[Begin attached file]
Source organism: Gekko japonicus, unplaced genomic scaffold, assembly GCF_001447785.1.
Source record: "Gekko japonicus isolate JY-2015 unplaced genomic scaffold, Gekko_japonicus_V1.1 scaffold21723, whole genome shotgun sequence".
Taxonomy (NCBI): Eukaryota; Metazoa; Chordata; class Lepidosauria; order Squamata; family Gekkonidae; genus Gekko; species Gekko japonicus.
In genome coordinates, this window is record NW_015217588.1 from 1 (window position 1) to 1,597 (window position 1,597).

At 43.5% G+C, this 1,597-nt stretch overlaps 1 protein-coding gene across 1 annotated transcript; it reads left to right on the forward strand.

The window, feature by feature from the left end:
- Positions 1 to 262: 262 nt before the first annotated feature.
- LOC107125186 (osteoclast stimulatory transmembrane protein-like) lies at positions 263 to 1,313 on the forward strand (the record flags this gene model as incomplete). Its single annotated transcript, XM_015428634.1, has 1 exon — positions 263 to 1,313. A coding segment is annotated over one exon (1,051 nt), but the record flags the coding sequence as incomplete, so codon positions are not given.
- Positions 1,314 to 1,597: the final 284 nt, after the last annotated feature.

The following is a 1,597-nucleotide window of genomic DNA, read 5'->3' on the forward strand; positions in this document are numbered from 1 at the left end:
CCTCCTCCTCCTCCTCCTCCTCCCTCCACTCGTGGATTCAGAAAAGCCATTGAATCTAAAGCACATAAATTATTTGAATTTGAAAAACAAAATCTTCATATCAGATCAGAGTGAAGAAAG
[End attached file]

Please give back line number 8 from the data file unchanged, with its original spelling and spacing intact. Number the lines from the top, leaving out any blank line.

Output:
- LOC107125186 (osteoclast stimulatory transmembrane protein-like) lies at positions 263 to 1,313 on the forward strand (the record flags this gene model as incomplete). Its single annotated transcript, XM_015428634.1, has 1 exon — positions 263 to 1,313. A coding segment is annotated over one exon (1,051 nt), but the record flags the coding sequence as incomplete, so codon positions are not given.